Carr agrees with this when he makes the point that “automation turns us from actors into observers. Instead of manipulating the yoke, we watch the screen. That shift may make our lives easier, but it can also inhibit the development of expertise.” He introduces the phenomenon psychologists call the “generation effect” which highlights that human beings are more likely to remember words when they have to actively summon them from memory than if they read them from a page. They are also more likely to remember how to carry out a task if they actively try to practice it and make mistakes as opposed to following the prompts of a youtube video. As a person struggles through a task they fire of intricate mental processes which forge new neural circuits dedicated to the activity. This generates skill… “skill that requires exactly the kind of struggle that modern software seeks to alleviate.”
While modern business will jump at automating any task that leads to cost reduction they often do so at considerable risk. Call centre operators look to reduce risk and increase productivity by automating as much of the interaction with customers as possible. For instance, call centre advisors will often speak to customers using canned scripts which direct the conversation and prompt the call centre advisor to ask particular questions. These interactions lack the warmth and spontaneity of a normal conversation. The advisor is biased towards the information being fed through to him on his computer screen, is unable to anticipate the needs of the customer and neglects to trust his own instincts and creativity when problem solving. Worst of all he doesn’t or rather is unable to listen to what really is at stake on the call. They serve up a service that reeks of giving customers what the provider thinks they should want as opposed to what they really want. A labour saving device according to Carr “doesn’t just provide a substitute for some isolated component of a job or other activity. It alters the character of the entire task, including the roles, attitudes, and skills of people taking part.”
The owners of Zappos recognised the damage that scripted interactions were doing to customer service and looked to restore some measure of individual freedom in jobs usually known for the lack of it. Zappos doesn’t monitor its customer service employees’ call times or require them to use scripts. The reps handle calls the way they want to. Their job is to serve the customer, and how they do that is up to them. The turnover at Zappos is minimal and although it’s still a young company Zappos consistently ranks as one of the best companies for customer service in the US ahead of better known names like Cadillac, BMW, and Apple, and roughly equal to brands like Jaguar and Ritz Carlton.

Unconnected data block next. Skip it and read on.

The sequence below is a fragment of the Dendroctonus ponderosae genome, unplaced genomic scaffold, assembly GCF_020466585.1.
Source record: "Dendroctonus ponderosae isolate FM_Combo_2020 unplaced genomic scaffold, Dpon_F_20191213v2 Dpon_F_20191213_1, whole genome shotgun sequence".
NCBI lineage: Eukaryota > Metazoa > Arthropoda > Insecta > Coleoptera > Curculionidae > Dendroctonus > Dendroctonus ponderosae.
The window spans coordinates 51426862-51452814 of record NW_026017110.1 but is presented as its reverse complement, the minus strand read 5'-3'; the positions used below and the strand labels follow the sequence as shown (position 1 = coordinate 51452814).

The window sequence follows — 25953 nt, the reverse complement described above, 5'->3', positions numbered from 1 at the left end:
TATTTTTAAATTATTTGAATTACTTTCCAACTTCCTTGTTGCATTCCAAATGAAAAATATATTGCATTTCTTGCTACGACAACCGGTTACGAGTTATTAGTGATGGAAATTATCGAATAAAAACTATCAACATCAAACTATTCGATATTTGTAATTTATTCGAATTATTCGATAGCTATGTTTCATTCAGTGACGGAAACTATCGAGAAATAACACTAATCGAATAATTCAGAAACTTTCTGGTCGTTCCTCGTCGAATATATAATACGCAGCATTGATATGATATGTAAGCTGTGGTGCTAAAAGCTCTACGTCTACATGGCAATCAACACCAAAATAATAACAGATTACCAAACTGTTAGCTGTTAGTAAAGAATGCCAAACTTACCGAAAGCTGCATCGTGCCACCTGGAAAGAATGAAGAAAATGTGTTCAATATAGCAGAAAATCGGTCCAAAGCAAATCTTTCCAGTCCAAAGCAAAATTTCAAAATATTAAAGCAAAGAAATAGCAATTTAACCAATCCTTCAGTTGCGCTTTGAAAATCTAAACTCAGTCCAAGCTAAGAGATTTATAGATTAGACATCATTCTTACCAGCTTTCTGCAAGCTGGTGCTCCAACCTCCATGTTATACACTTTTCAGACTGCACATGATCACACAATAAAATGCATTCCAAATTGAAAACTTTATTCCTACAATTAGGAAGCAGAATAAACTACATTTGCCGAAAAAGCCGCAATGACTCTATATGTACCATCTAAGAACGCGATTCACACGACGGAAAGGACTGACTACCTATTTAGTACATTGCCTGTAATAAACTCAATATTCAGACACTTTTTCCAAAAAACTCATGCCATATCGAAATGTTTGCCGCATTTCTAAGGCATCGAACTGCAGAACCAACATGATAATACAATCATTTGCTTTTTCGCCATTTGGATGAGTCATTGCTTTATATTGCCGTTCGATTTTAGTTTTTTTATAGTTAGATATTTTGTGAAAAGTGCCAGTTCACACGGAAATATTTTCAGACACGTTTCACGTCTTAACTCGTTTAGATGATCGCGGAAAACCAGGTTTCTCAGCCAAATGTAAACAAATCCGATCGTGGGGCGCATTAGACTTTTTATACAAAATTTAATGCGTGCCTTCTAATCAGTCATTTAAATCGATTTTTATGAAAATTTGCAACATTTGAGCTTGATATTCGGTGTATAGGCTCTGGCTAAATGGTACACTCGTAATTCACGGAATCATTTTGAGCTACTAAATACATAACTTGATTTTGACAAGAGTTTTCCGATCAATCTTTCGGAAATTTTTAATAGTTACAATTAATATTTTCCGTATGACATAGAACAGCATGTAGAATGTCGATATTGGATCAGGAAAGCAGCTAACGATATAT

The call-centre example is merely the tip of the iceberg. There are numerous eyebrow-raising studies available which show the skill atrophying effect of software on the more specialised professions of architecture, medicine, and accounting. I’d wager that a college graduate or a newly qualified accountant has a far superior knowledge of double-entry book keeping than the partners of any of the big four accounting firms. In fact, I was recently an interested observer in a meeting when the CEO and CFO of a respected organisation struggled to recall the formula for calculating Contribution – one of the fundamentals of management accounting.
The “Skill Fade” phenomenon is not limited to the professions. As a diver I’ve had first-hand experience as to how the introduction of dive computers changed how I approached the activity. Prior to their introduction I was rigorous about planning each dive and used dive tables to schedule each decompression stop. As dive computers calculate decompression stops as you go I found I relaxed my preparation and left things to chance. Needless to say, I’ve been lucky and have never come close to having an accident, but what if one day my dive computer fails mid dive? I am no longer practiced in how to use dive tables, and shudder to think about having to use them to make a decompression stop calculation while I’m twenty metres below the surface of the Irish Sea. I am certain that the instincts and skills that I originally developed are no longer sharp enough for me to assess with confidence what depth and for how long I’d have to carry out a decompression stop. The consequences – getting decompression illness i.e. “The Bends” – are potentially fatal.
As a keen triathlete I’m suspicious of the over-reliance of many athletes on heart-rate monitors. If my heart rate monitor is telling me that I can continue to perform at a certain level while my body is telling me otherwise I know whose counsel I will ultimately follow.
Nick Carr has hit another home run with The Glass Cage and I’ll leave the last word to him:
“Whether it’s a pilot on a flight deck, a doctor in an examination room, or an Inuit hunter on an ice floe, knowing demands doing. One of the most remarkable things about us is also one of the easiest to overlook: each time we collide with the real, we deepen our understanding of the world and become more fully a part of it. While we’re wrestling with a difficult task, we may be motivated by an anticipation of the ends of our labour, but it’s the work itself – the means – that make us who we are.”